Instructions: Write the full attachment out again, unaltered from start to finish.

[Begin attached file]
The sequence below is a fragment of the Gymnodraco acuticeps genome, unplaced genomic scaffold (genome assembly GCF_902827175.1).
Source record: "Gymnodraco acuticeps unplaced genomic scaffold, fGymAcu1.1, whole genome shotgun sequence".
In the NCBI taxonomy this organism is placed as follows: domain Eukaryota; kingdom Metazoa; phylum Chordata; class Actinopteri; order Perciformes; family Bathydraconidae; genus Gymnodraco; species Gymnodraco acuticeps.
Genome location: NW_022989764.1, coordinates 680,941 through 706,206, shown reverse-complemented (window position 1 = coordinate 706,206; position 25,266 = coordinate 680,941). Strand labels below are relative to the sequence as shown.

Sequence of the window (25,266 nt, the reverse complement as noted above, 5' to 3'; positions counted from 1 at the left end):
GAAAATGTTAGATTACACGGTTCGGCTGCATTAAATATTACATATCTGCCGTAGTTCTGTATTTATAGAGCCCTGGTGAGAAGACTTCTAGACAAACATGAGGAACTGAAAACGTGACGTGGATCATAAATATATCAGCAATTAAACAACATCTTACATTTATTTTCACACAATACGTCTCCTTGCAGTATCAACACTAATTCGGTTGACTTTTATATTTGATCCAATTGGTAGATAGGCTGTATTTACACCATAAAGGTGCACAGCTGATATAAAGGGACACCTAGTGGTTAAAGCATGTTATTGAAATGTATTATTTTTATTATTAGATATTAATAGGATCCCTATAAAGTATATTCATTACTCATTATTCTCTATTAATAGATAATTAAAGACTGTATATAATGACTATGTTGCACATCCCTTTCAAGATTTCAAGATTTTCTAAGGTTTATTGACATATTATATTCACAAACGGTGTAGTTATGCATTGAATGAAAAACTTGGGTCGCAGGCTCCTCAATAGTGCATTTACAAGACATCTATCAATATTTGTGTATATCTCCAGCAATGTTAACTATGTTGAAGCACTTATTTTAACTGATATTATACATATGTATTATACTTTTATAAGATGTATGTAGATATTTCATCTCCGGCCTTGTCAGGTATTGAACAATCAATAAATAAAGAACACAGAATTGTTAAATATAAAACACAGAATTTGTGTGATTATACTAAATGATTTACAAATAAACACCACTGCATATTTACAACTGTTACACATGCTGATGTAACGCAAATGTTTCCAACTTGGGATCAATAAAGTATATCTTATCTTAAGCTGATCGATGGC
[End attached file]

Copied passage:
The sequence below is a fragment of the Gymnodraco acuticeps genome, unplaced genomic scaffold (genome assembly GCF_902827175.1).
Source record: "Gymnodraco acuticeps unplaced genomic scaffold, fGymAcu1.1, whole genome shotgun sequence".
In the NCBI taxonomy this organism is placed as follows: domain Eukaryota; kingdom Metazoa; phylum Chordata; class Actinopteri; order Perciformes; family Bathydraconidae; genus Gymnodraco; species Gymnodraco acuticeps.
Genome location: NW_022989764.1, coordinates 680,941 through 706,206, shown reverse-complemented (window position 1 = coordinate 706,206; position 25,266 = coordinate 680,941). Strand labels below are relative to the sequence as shown.

Sequence of the window (25,266 nt, the reverse complement as noted above, 5' to 3'; positions counted from 1 at the left end):
GAAAATGTTAGATTACACGGTTCGGCTGCATTAAATATTACATATCTGCCGTAGTTCTGTATTTATAGAGCCCTGGTGAGAAGACTTCTAGACAAACATGAGGAACTGAAAACGTGACGTGGATCATAAATATATCAGCAATTAAACAACATCTTACATTTATTTTCACACAATACGTCTCCTTGCAGTATCAACACTAATTCGGTTGACTTTTATATTTGATCCAATTGGTAGATAGGCTGTATTTACACCATAAAGGTGCACAGCTGATATAAAGGGACACCTAGTGGTTAAAGCATGTTATTGAAATGTATTATTTTTATTATTAGATATTAATAGGATCCCTATAAAGTATATTCATTACTCATTATTCTCTATTAATAGATAATTAAAGACTGTATATAATGACTATGTTGCACATCCCTTTCAAGATTTCAAGATTTTCTAAGGTTTATTGACATATTATATTCACAAACGGTGTAGTTATGCATTGAATGAAAAACTTGGGTCGCAGGCTCCTCAATAGTGCATTTACAAGACATCTATCAATATTTGTGTATATCTCCAGCAATGTTAACTATGTTGAAGCACTTATTTTAACTGATATTATACATATGTATTATACTTTTATAAGATGTATGTAGATATTTCATCTCCGGCCTTGTCAGGTATTGAACAATCAATAAATAAAGAACACAGAATTGTTAAATATAAAACACAGAATTTGTGTGATTATACTAAATGATTTACAAATAAACACCACTGCATATTTACAACTGTTACACATGCTGATGTAACGCAAATGTTTCCAACTTGGGATCAATAAAGTATATCTTATCTTAAGCTGATCGATGGC